‘Just the Way He Wanted’
Dozens of folks gathered outside Johnson-Overturf Funeral Home on Saturday afternoon.
Most of them had on jeans and were wearing cowboy boots. There was a horse trailer there, too. Inside were a couple of Woody Tilton’s cow dogs and his grandson’s palomino horse, Lorena.
“It’s just the way he wanted it,” said Johnny Counts, Tilton’s son-in-law, who drove the truck pulling the horse trailer. “He wanted people to come out in jeans and boots, just as if they would have been outside working with cattle. He was smiling from above.”
Working with cattle is something Woodrow “Woody” Tilton enjoyed his entire life. One of the pioneering cattlemen of Putnam County, Tilton died May 6. He was 80.
To honor his memory, family members and friends watched as the homemade casket carrying Tilton’s body was sealed and loaded onto the horse trailer shortly after 1 p.m. Saturday. Led by patrol cars from the Putnam County Sheriff’s Office, the horse trailer made its way down St. Johns Avenue before going across Memorial Bridge to the family cemetery in San Mateo.
By then, hundreds of people had gathered to show their respect for Tilton on a sunny Florida afternoon. Pallbearers placed the homemade casket underneath a tent at the burial site as visitors gathered around. On the casket were initials of Tilton’s cattle brands and family members.
“Woody had his own way of doing things,” his brother, Larry, said shortly after the funeral service got underway. “We always got along real good, unless he had a different opinion than mine.
“He was educated in his own way in the school of hard knocks, and he taught me more about life than anyone.”
Tilton was a giant in the cattle industry in Putnam County. He was also well-known throughout the state. A lifelong member of the Florida Cattlemen’s Association, he served as its state director for more than 20 years.
In addition, he was the national director for the American Brahman Breeders Association for six years and known across the country for his work raising Brahman, family members said. The breed of cattle is known for their tolerance to heat in tropical regions. Tilton raised registered Brahmans and crossbred cattle throughout his life.
“Raising Brahman cattle was his passion,” said Counts, who is married to Tilton’s daughter, Gina. “He was able to produce cattle that could survive in the Florida environment. The University of Florida is trying to duplicate some of his breeds today.”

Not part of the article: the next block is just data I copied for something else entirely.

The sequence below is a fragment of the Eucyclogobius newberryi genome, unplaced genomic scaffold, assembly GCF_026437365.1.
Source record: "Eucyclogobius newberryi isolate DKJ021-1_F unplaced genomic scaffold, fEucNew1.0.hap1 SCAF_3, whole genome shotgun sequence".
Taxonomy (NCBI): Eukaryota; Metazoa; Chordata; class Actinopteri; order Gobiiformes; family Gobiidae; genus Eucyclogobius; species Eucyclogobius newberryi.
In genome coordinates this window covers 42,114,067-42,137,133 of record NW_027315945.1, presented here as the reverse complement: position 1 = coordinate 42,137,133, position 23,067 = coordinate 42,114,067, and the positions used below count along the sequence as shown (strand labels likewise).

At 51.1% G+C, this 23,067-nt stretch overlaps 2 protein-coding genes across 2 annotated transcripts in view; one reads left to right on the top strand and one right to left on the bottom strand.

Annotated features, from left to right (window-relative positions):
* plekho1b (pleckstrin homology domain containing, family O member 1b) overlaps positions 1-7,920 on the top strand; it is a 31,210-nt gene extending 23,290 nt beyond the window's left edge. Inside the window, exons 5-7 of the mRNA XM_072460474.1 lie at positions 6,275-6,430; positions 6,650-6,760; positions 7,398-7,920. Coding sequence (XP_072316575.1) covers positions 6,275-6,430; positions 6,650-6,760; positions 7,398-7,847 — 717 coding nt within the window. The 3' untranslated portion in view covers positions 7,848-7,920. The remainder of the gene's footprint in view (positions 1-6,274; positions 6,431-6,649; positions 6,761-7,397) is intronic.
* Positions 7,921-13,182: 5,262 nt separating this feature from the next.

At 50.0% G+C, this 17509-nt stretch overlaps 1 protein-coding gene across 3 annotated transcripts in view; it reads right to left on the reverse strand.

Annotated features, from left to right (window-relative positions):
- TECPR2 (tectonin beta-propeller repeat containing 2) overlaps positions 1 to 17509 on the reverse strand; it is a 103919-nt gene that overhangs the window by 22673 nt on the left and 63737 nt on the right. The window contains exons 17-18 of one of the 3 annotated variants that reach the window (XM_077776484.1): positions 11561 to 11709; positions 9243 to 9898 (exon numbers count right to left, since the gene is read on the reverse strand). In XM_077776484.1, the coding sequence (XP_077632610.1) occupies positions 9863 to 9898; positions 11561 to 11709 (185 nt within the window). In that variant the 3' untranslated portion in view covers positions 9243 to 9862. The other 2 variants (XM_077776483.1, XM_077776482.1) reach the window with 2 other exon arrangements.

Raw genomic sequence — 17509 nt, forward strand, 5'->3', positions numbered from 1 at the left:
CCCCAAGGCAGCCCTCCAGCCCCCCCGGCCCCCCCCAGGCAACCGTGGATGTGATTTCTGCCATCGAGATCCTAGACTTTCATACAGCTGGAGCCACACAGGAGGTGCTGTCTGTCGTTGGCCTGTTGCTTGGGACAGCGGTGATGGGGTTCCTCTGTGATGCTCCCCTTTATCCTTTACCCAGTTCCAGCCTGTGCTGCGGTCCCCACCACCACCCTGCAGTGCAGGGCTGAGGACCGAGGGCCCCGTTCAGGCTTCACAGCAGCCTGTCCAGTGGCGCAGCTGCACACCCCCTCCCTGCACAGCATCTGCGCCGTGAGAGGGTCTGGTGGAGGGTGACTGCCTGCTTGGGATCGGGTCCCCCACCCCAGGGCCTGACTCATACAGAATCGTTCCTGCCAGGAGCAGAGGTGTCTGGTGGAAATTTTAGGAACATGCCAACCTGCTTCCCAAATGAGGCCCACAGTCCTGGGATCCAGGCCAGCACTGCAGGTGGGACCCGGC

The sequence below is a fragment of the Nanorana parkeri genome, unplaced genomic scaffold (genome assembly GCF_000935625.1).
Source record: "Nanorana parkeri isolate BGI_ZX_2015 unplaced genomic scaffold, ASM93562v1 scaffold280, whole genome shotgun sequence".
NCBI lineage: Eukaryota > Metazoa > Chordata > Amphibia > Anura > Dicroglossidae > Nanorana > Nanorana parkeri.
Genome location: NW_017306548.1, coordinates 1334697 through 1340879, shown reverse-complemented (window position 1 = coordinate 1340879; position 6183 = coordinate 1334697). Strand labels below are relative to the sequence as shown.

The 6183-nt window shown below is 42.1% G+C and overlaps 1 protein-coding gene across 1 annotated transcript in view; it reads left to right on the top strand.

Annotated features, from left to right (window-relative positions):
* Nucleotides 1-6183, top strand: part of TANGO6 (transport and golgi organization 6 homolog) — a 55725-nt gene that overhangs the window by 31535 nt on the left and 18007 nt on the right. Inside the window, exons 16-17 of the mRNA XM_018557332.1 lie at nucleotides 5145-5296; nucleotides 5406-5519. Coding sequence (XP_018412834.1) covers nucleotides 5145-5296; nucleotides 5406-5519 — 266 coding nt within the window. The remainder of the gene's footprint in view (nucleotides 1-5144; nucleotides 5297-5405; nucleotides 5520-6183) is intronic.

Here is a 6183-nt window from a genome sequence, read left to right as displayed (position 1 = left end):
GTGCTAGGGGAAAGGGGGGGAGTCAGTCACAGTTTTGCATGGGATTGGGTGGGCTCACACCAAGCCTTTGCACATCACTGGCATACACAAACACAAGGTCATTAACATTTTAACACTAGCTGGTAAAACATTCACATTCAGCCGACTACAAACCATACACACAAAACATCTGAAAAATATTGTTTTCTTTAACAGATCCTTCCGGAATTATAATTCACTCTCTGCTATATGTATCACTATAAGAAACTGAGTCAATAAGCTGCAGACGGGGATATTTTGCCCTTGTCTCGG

The Tilton family has a long history in Putnam County and were some of the first settlers in San Mateo, according to John Tilton, one of Woody Tilton’s younger brothers.
In addition to raising cattle, the family owned or leased thousands of acres in Putnam County, producing turpentine and timber, according to John Tilton.
“I’ve followed Woody around all my life, ever since I was old enough to walk,” John Tilton said. “He was 10 years older than me, and I went with him everywhere he went. He knew more about farming and ranching than anyone I’ve ever known.
“He was proud of his family, No. 1. And he loved his cattle and was proud of them. He enjoyed his work so much that he said he had not really worked a day in his life. He said too many people cursed the sunrise because they had to go to a job they didn’t like.”
Woody Tilton received numerous honors and awards throughout his life as a cattleman. He received the Outstanding Young Farmer award in 1974 from 4-H and FFA. In 2009, he won first place in the Florida Cow Dog Competition.
He also had several articles published in the Florida Cattlemen’s Journal.
Despite his agricultural success, Woody Tilton remained a humble man, according to his cousin, Keith Valentine.
“Everyone knew him,” Valentine said. “He was a quiet, simple man who kept to himself and didn’t say a whole lot. He just always made sure his family was taken care of and wanted them to carry on his legacy.”
Counts said that legacy will continue with Woody Tilton’s grandchildren.
A Putnam County resident all his life, Woody Tilton is survived by his wife of 57 years, Frances Wilder. Other survivors include his three daughters, a sister, four brothers, 10 grandchildren and 17 great-grandchildren.
Gina Tilton Counts said her father would want to be remembered for his firm belief in Jesus Christ, whose principles of hard work, honesty and integrity were his character. She considered him “a giant of a man.”
“He lived a frugal life with no unnecessary conveniences and did not consume more than he produced,” she said. “He met adversity head-on with determination to overcome. No matter the task at hand, he did not yield until the job was done. He was a steward of the land and the cattle.”